11 December 2015 While praising the current United States administration for its commitment to women’s equality, United Nations experts warned today that the extreme polarization of US politics is “profoundly” affecting the Government’s ability to guarantee women’s human rights, and even to ratify the International Convention on the Elimination of All Forms of Discrimination against Women.
“The US, which is a leading State in formulating international human rights standards, is allowing its women to lag behind,” said the UN Working Group on discrimination against women in law and practice in a news release issued by the Office of the UN High Commissioner for Human Rights (OHCHR).
As regards the women’s anti-discrimination convention, the experts noted that the US is one of only seven countries which have not ratified the treaty, widely known as CEDAW. “We are of the unreserved opinion that ratification of CEDAW is crucial, on both the domestic and the global levels, in order to confirm the US commitment to substantive equality for women in all spheres of life,” they underscored.
The experts said their 10-day official visit to the US, which ran from 30 November-11 December, was particularly timely since the political rhetoric of some of the candidates for the upcoming Presidential elections has included “unprecedented hostile stereotyping of women” along with “increasingly restrictive legislative measures by many of the states to prevent women’s access to exercise of their reproductive rights.”
They also noted that a wide diversity in state law and practice in the US makes it impossible to give a comprehensive report, but what they found nevertheless pointed to an “overall picture of women’s missing rights.”
“We understand the complexity of federalism, but this cannot be regarded as a justification for failure to secure these rights, which are universal, indivisible and inalienable,” the experts underscored.
They also stressed that while all women are the victims of these missing rights, those who are poor, belong to Native American, Afro-American and Hispanic ethnic minorities, migrant women, LBTQ women, women with disabilities and older women are disparately vulnerable.
They noted that the women in the US do not take their “rightful place as citizens of the world’s leading economy,” as they face barriers in campaigning for political office and are 72 in global ranking for representation in the legislature.
Further, the experts also observed the nationwide absence of the right to paid maternity leave, and cautioned that US women face ever increasing obstacles to accessing reproductive health services, both as a result of legislative restrictions in many states and because of violent attacks on reproductive health clinic staff and patients.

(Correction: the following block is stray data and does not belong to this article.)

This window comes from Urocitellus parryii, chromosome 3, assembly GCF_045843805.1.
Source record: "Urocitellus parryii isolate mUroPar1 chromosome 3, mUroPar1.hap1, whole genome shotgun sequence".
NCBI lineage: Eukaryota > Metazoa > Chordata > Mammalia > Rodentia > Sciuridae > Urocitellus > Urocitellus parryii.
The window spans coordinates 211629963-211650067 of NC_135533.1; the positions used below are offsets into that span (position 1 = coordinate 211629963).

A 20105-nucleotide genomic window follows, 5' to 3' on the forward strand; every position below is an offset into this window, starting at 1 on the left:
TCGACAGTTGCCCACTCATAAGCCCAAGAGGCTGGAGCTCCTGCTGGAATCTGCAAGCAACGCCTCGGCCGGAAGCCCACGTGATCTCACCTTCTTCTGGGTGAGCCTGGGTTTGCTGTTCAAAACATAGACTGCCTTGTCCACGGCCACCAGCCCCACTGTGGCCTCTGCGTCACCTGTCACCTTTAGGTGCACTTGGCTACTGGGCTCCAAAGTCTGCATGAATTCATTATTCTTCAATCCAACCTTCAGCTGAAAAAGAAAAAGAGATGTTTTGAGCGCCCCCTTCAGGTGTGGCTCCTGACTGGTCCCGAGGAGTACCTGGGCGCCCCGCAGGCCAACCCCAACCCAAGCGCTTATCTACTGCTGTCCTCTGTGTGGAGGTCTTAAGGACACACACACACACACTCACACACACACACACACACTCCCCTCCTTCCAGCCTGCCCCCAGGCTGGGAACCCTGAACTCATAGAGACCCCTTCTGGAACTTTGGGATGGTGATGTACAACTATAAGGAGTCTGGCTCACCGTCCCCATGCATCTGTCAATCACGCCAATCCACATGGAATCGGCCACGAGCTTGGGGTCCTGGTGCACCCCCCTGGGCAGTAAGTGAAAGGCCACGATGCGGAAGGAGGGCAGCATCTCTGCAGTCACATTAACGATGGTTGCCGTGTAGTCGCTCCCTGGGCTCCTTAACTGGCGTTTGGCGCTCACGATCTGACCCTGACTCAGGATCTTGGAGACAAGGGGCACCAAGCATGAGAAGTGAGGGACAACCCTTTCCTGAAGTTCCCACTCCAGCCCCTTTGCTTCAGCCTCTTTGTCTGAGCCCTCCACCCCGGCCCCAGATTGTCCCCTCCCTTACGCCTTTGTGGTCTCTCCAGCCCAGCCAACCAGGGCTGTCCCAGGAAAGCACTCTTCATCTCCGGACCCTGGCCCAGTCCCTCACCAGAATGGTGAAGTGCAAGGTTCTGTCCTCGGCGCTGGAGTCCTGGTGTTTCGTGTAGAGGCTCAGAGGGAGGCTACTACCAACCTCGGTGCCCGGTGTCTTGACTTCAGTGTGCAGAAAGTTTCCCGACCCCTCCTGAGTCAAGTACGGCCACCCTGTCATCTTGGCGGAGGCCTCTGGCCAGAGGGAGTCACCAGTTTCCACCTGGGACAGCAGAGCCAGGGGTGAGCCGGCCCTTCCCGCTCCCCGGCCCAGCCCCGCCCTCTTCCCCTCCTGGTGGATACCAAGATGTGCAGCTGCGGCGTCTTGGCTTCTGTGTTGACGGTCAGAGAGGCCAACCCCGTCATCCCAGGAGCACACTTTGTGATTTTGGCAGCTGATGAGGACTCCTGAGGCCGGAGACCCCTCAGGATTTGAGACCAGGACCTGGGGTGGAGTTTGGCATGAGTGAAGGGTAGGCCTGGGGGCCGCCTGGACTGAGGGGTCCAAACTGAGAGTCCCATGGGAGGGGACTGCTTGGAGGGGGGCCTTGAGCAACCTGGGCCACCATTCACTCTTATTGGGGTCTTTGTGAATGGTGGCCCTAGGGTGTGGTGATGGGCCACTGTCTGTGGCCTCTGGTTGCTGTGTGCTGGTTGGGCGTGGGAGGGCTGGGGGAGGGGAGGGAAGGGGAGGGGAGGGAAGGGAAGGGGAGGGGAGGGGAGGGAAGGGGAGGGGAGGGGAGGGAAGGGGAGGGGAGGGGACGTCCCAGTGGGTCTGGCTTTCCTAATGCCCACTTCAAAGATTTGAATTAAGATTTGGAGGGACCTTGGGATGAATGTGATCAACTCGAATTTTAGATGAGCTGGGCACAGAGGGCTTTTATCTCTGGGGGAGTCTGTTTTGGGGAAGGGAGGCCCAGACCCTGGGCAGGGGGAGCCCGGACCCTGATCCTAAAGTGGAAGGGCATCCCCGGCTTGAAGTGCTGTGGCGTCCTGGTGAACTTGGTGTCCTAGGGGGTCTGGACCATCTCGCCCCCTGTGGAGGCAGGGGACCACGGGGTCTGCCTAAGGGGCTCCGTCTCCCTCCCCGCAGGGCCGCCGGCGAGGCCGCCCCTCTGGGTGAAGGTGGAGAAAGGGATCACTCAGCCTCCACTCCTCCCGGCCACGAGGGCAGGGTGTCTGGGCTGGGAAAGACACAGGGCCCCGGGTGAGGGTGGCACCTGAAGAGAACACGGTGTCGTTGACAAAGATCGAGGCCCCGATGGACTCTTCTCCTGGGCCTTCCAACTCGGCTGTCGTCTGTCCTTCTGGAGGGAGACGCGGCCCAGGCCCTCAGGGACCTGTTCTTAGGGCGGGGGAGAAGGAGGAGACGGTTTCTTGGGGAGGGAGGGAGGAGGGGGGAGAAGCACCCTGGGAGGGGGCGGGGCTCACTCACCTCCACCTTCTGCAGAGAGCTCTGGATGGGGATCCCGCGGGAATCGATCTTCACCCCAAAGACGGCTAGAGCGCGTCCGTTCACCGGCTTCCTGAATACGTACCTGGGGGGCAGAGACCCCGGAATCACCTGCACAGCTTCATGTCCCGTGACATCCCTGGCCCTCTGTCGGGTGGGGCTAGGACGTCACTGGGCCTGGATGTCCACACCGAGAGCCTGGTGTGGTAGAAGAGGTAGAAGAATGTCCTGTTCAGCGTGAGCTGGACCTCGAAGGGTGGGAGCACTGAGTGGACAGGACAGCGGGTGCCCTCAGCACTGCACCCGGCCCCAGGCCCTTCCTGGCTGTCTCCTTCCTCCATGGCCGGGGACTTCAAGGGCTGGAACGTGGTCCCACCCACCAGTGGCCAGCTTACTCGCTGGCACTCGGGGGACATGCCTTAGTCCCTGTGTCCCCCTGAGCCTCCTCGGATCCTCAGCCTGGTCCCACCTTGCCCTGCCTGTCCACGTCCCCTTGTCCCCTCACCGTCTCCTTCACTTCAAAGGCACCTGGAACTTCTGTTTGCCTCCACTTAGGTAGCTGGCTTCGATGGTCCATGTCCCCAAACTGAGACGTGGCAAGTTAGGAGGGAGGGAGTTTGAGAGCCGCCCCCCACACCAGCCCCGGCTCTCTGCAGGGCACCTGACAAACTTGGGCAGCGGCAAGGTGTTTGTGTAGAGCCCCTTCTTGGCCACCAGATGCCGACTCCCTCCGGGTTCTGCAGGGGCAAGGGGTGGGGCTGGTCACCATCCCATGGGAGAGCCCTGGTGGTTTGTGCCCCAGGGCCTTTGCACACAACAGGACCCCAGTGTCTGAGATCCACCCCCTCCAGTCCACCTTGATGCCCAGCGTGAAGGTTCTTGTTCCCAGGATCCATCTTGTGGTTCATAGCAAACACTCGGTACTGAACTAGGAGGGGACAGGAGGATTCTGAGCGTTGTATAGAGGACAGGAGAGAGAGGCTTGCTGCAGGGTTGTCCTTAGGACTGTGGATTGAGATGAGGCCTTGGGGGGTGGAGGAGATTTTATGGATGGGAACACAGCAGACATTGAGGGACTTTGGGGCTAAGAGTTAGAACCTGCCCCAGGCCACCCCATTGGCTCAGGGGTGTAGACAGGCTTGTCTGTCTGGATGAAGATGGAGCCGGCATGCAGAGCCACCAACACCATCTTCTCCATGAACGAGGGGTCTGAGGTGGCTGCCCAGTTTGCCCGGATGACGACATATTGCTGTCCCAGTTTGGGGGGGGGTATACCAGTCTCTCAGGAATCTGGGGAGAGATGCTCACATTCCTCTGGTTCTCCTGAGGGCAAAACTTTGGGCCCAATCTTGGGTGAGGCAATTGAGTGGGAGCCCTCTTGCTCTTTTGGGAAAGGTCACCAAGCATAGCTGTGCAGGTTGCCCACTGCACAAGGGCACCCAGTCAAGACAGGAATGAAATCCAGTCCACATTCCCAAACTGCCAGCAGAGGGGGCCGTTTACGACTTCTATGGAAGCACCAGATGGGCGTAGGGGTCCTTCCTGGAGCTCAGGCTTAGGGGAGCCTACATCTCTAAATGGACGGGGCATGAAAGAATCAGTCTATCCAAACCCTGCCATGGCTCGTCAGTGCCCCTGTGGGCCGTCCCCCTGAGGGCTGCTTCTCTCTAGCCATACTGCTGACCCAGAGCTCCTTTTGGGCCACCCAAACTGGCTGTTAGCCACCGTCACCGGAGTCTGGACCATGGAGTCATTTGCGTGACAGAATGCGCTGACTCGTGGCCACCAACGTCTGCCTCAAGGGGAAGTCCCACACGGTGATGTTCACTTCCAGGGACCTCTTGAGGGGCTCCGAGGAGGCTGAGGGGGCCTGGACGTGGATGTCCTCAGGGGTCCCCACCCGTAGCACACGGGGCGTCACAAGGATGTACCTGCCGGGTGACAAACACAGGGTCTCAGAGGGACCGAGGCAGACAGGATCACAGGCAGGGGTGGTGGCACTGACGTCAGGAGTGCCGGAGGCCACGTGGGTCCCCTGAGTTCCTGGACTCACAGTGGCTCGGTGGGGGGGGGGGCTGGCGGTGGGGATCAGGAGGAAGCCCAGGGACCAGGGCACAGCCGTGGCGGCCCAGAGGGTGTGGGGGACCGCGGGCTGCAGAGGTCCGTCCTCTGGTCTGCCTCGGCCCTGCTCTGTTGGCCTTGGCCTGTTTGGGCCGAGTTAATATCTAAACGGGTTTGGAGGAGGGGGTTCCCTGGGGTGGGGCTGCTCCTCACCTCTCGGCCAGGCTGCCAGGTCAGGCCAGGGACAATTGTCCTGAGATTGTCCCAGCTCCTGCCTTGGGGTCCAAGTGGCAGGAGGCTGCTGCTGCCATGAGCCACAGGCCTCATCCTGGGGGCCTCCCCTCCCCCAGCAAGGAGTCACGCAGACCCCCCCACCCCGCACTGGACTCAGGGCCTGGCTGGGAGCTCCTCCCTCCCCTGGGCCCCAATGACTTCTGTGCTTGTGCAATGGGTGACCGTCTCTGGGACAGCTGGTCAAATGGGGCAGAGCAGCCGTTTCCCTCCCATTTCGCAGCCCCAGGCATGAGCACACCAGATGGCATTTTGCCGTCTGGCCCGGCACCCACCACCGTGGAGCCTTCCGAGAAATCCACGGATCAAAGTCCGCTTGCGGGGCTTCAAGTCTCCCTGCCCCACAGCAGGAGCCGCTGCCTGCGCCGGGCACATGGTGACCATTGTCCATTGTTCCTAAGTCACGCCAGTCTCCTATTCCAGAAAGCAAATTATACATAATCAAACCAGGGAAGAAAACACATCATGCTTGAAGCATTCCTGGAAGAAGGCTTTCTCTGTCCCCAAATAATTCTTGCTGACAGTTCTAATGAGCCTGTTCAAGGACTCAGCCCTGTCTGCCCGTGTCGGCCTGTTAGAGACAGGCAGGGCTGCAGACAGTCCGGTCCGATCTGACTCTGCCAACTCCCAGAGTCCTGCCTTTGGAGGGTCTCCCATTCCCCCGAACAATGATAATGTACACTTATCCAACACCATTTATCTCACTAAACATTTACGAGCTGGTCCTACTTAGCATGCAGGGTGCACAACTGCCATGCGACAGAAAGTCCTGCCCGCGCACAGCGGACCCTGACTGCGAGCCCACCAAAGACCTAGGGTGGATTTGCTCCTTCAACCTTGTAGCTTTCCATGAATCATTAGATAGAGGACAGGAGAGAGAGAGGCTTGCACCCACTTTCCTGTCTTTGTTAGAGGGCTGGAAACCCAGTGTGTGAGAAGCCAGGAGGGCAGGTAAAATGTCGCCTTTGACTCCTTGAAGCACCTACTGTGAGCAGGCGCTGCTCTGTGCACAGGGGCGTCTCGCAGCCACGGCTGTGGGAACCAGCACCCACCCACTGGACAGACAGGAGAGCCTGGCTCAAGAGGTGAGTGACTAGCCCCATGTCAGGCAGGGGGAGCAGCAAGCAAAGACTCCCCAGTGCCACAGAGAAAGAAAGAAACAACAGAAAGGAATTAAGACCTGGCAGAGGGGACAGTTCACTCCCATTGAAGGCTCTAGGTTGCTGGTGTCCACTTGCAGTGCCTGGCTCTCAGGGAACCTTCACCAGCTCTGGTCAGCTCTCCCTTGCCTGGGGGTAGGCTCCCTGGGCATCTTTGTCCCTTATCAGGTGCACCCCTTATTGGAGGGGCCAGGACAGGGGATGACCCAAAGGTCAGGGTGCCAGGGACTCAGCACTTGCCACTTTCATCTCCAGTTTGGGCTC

They also found that between 1990 and 2013 maternal mortality increased by 136 per cent, with Afro-American women at four times the risk.
“We witnessed the intimidation and harassment in our visits to clinics,” they added. Indeed, just before their arrival in the US, people were killed at the Planned Parenthood Family Planning Center in Colorado.
The UN human rights experts noted that, despite the efforts of the current administration to take measures to eliminate violence against women, such violence is persistent and is exacerbated by the lack of gun control.
“We were appalled by the over-incarceration of women, mostly for non-violent crimes, and the failure to find non-custodial solutions for mothers of dependent children,” they said, expressing deep concern at the women prisoners’ conditions, which include mass accommodation spaces, over-crowding in cells, solitary confinement, shackling during childbirth and lack of support for re-entry.
Highlighting the “deeply disturbing” condition of migrant women in detention centres, in particular women with minor children who are in prolonged detention, the experts said that proper health care services are not systematically provided in a timely manner to these women, despite the horrifying physical and emotional ordeals endured by many of them in their transit to the US.
“We also received allegations of women being subjected to an ‘expedited removal process’ resulting in the denial of many legitimate asylum claims,” they added.
The UN Working Group delegation, which included human rights experts Eleonora Zielinska, Alda Facio and Frances Raday met with Government officials at the federal and state levels, representatives of civil society organizations, academics as well as practitioners.
They also held meetings with representatives of civil society organizations, as well as academics, practitioners and individual women in Washington D.C., Alabama, Oregon and Texas and will present a comprehensive report with its conclusions and recommendations to the UN Human Rights Council in June 2015.
Special Rapporteurs, who are not UN staff and are independent from any government or organization, are appointed by and report to the Geneva-based UN Human Rights Council.
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